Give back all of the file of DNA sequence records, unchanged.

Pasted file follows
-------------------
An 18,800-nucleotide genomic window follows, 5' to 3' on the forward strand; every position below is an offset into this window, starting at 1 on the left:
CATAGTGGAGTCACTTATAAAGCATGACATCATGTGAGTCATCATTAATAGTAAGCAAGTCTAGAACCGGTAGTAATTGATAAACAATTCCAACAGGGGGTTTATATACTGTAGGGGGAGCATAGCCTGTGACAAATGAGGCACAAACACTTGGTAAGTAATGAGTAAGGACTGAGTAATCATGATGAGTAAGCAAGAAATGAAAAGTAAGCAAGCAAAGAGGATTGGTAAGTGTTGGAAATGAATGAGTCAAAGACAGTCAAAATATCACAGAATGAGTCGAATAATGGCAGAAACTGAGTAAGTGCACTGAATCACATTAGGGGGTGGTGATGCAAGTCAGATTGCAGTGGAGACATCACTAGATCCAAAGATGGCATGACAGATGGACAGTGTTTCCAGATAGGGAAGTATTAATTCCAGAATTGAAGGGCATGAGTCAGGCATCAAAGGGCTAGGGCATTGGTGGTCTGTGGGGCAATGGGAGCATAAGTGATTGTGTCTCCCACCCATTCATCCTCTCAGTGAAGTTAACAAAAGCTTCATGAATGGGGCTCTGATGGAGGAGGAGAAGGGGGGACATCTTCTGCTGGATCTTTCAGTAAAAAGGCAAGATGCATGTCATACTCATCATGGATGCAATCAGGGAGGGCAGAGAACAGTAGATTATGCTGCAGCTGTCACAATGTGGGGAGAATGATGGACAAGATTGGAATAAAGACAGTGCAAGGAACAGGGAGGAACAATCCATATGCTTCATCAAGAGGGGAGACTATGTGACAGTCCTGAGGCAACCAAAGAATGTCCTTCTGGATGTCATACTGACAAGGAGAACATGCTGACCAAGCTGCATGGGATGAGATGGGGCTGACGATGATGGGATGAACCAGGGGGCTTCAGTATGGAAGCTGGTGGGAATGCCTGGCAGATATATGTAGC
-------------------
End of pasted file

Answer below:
An 18,800-nucleotide genomic window follows, 5' to 3' on the forward strand; every position below is an offset into this window, starting at 1 on the left:
CATAGTGGAGTCACTTATAAAGCATGACATCATGTGAGTCATCATTAATAGTAAGCAAGTCTAGAACCGGTAGTAATTGATAAACAATTCCAACAGGGGGTTTATATACTGTAGGGGGAGCATAGCCTGTGACAAATGAGGCACAAACACTTGGTAAGTAATGAGTAAGGACTGAGTAATCATGATGAGTAAGCAAGAAATGAAAAGTAAGCAAGCAAAGAGGATTGGTAAGTGTTGGAAATGAATGAGTCAAAGACAGTCAAAATATCACAGAATGAGTCGAATAATGGCAGAAACTGAGTAAGTGCACTGAATCACATTAGGGGGTGGTGATGCAAGTCAGATTGCAGTGGAGACATCACTAGATCCAAAGATGGCATGACAGATGGACAGTGTTTCCAGATAGGGAAGTATTAATTCCAGAATTGAAGGGCATGAGTCAGGCATCAAAGGGCTAGGGCATTGGTGGTCTGTGGGGCAATGGGAGCATAAGTGATTGTGTCTCCCACCCATTCATCCTCTCAGTGAAGTTAACAAAAGCTTCATGAATGGGGCTCTGATGGAGGAGGAGAAGGGGGGACATCTTCTGCTGGATCTTTCAGTAAAAAGGCAAGATGCATGTCATACTCATCATGGATGCAATCAGGGAGGGCAGAGAACAGTAGATTATGCTGCAGCTGTCACAATGTGGGGAGAATGATGGACAAGATTGGAATAAAGACAGTGCAAGGAACAGGGAGGAACAATCCATATGCTTCATCAAGAGGGGAGACTATGTGACAGTCCTGAGGCAACCAAAGAATGTCCTTCTGGATGTCATACTGACAAGGAGAACATGCTGACCAAGCTGCATGGGATGAGATGGGGCTGACGATGATGGGATGAACCAGGGGGCTTCAGTATGGAAGCTGGTGGGAATGCCTGGCAGATATATGTAGC